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Korean Government Calls for Greater Union Transparency Amid Increasing Worker Strikes

The Korean labour movement has ended 2022 with an array of high-profile activities. In early December, the government stepped in with unprecedented ‘Return Work’ orders to break the ongoing trucking strike. Truck drivers voted to end the action as support waned amongst the Korean public and business community, while the government claimed an ‘astronomical’ negative impact on the Korean economy.

However, cold weather did not stop an ongoing hunger strike by leaders of the Korean Metal Workers Union and associated rally by the Korean Confederation of Trade Unions (KCTU) in front of the Assembly in late December.  The more militant unions are calling for changes to the labour laws to expand coverage to subcontracted employees and remove the right for damages claims against unions resulting from strike action.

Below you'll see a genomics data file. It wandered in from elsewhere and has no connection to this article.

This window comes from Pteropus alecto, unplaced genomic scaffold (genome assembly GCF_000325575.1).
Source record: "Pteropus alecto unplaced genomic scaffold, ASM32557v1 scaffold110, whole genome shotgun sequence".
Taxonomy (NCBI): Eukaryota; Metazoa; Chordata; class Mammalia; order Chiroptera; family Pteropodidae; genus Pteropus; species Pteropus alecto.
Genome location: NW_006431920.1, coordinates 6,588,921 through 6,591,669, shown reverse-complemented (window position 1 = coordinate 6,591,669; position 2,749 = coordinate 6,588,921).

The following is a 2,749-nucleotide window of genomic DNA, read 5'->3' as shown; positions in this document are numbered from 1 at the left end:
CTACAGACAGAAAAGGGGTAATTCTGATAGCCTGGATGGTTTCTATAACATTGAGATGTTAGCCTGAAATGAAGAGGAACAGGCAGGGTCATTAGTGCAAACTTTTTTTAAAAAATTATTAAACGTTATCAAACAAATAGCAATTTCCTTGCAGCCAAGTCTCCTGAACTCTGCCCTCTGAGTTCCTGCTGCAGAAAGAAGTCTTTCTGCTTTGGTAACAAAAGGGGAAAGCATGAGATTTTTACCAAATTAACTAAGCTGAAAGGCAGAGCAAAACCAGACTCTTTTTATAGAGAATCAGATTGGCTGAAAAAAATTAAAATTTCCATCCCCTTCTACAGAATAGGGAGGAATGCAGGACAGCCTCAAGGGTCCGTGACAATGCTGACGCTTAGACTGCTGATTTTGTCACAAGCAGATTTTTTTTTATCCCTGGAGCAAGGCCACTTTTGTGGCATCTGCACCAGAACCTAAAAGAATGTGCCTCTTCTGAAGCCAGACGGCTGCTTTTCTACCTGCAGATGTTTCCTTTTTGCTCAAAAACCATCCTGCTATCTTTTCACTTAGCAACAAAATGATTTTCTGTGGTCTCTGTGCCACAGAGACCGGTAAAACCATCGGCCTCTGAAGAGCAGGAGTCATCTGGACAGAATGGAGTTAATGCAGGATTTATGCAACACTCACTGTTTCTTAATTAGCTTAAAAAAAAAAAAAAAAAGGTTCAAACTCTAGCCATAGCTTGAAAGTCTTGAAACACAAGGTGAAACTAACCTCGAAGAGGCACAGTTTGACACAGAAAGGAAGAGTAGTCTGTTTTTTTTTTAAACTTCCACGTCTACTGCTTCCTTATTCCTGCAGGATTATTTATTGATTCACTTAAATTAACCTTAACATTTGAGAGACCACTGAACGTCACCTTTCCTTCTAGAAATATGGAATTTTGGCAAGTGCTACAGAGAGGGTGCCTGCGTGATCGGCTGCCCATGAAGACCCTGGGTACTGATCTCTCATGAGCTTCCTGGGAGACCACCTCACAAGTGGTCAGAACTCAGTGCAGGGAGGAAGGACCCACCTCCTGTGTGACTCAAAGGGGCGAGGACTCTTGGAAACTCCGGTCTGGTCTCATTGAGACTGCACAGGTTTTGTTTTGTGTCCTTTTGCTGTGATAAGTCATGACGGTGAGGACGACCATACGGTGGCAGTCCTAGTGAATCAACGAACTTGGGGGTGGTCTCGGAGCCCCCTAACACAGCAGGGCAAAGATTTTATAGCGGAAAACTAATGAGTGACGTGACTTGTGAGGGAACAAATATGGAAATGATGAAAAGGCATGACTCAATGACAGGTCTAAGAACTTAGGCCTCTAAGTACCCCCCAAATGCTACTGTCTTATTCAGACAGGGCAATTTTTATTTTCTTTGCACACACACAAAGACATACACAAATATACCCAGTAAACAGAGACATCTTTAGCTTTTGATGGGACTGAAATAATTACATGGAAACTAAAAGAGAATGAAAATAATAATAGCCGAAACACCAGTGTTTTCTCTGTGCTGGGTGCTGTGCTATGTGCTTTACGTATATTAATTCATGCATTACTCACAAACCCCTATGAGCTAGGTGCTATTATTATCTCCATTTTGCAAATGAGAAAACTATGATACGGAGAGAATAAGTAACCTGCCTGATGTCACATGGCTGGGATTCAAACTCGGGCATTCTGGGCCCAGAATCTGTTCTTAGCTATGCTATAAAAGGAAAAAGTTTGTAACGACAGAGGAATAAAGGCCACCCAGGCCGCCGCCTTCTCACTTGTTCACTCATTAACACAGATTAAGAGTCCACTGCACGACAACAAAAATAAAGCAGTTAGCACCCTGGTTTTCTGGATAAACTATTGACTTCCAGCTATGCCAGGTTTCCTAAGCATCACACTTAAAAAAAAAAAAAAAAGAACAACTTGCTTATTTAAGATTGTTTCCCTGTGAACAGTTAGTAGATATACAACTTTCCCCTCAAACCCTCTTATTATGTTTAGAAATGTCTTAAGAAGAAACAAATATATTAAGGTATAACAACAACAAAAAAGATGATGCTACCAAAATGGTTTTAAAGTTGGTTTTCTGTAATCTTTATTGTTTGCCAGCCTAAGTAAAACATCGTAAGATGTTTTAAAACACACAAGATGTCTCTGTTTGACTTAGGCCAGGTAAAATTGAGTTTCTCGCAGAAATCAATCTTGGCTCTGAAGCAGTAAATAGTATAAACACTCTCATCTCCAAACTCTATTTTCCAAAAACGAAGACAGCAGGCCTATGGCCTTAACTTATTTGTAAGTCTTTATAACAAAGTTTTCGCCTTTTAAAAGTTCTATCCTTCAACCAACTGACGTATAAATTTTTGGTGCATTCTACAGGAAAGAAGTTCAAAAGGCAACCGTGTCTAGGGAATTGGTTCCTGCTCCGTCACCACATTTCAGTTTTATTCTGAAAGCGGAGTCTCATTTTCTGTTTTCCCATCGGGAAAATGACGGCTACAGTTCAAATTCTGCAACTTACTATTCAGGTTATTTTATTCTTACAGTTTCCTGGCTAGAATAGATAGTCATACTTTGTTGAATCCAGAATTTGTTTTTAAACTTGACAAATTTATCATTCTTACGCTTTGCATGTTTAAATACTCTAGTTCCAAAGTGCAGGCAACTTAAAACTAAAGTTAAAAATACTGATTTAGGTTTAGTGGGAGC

Continued labour reform is high on President Yoon’s agenda.  He has called for greater transparency in the financial records of the union movement, with claims that union corruption and self-interest have impacted the true representation of ‘weaker’ workers.  With the KCTU receiving around US$135 Million dollars in union dues per annum, the government is demanding greater transparency of union financial records.  A first review of many unions will take place in January to confirm adherence to the labour laws.    

Outlook for employers: President Yoon has committed to ongoing labour reforms in Korea, a country with a long record of difficult industrial relations.  His promise to enforce the labour laws and demand financial transparency is likely to provoke the union movement to further disruption in the coming year. 

Published on: January 9, 2023

Authors: Michelle Swinden

Topics: China, Japan & Asia-Pacific

Michelle Swinden

Executive Director, Asia-Pacific, HR Policy Global

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